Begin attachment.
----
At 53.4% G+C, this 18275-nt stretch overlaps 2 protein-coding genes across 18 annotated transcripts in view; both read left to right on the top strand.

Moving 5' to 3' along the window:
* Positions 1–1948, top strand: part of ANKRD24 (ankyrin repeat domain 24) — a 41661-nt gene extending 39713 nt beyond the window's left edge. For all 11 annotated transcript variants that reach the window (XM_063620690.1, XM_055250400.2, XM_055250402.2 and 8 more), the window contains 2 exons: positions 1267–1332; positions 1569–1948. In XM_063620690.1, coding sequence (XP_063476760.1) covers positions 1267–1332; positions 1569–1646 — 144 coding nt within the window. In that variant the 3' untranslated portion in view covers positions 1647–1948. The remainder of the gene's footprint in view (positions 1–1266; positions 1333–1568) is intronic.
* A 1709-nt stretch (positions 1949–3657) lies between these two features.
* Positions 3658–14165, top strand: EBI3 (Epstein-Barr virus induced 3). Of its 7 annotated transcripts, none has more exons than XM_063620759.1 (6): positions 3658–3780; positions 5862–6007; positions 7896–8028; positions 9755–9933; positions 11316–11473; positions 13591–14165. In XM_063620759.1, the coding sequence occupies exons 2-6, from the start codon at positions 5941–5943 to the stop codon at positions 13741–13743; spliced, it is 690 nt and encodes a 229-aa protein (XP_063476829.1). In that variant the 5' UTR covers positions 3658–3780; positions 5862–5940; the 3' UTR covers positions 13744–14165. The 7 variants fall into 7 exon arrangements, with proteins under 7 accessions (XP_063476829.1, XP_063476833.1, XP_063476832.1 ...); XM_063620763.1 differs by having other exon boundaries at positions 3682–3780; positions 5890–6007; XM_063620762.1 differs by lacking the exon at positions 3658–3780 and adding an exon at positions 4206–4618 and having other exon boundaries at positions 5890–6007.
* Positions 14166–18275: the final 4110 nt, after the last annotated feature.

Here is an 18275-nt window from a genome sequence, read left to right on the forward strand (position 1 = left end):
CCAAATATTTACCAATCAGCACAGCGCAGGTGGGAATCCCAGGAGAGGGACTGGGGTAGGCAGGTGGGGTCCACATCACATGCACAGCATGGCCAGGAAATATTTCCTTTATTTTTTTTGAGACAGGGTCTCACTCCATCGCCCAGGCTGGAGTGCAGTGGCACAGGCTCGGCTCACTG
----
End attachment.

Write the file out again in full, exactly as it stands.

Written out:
At 53.4% G+C, this 18275-nt stretch overlaps 2 protein-coding genes across 18 annotated transcripts in view; both read left to right on the top strand.

Moving 5' to 3' along the window:
* Positions 1–1948, top strand: part of ANKRD24 (ankyrin repeat domain 24) — a 41661-nt gene extending 39713 nt beyond the window's left edge. For all 11 annotated transcript variants that reach the window (XM_063620690.1, XM_055250400.2, XM_055250402.2 and 8 more), the window contains 2 exons: positions 1267–1332; positions 1569–1948. In XM_063620690.1, coding sequence (XP_063476760.1) covers positions 1267–1332; positions 1569–1646 — 144 coding nt within the window. In that variant the 3' untranslated portion in view covers positions 1647–1948. The remainder of the gene's footprint in view (positions 1–1266; positions 1333–1568) is intronic.
* A 1709-nt stretch (positions 1949–3657) lies between these two features.
* Positions 3658–14165, top strand: EBI3 (Epstein-Barr virus induced 3). Of its 7 annotated transcripts, none has more exons than XM_063620759.1 (6): positions 3658–3780; positions 5862–6007; positions 7896–8028; positions 9755–9933; positions 11316–11473; positions 13591–14165. In XM_063620759.1, the coding sequence occupies exons 2-6, from the start codon at positions 5941–5943 to the stop codon at positions 13741–13743; spliced, it is 690 nt and encodes a 229-aa protein (XP_063476829.1). In that variant the 5' UTR covers positions 3658–3780; positions 5862–5940; the 3' UTR covers positions 13744–14165. The 7 variants fall into 7 exon arrangements, with proteins under 7 accessions (XP_063476829.1, XP_063476833.1, XP_063476832.1 ...); XM_063620763.1 differs by having other exon boundaries at positions 3682–3780; positions 5890–6007; XM_063620762.1 differs by lacking the exon at positions 3658–3780 and adding an exon at positions 4206–4618 and having other exon boundaries at positions 5890–6007.
* Positions 14166–18275: the final 4110 nt, after the last annotated feature.

Here is an 18275-nt window from a genome sequence, read left to right on the forward strand (position 1 = left end):
CCAAATATTTACCAATCAGCACAGCGCAGGTGGGAATCCCAGGAGAGGGACTGGGGTAGGCAGGTGGGGTCCACATCACATGCACAGCATGGCCAGGAAATATTTCCTTTATTTTTTTTGAGACAGGGTCTCACTCCATCGCCCAGGCTGGAGTGCAGTGGCACAGGCTCGGCTCACTG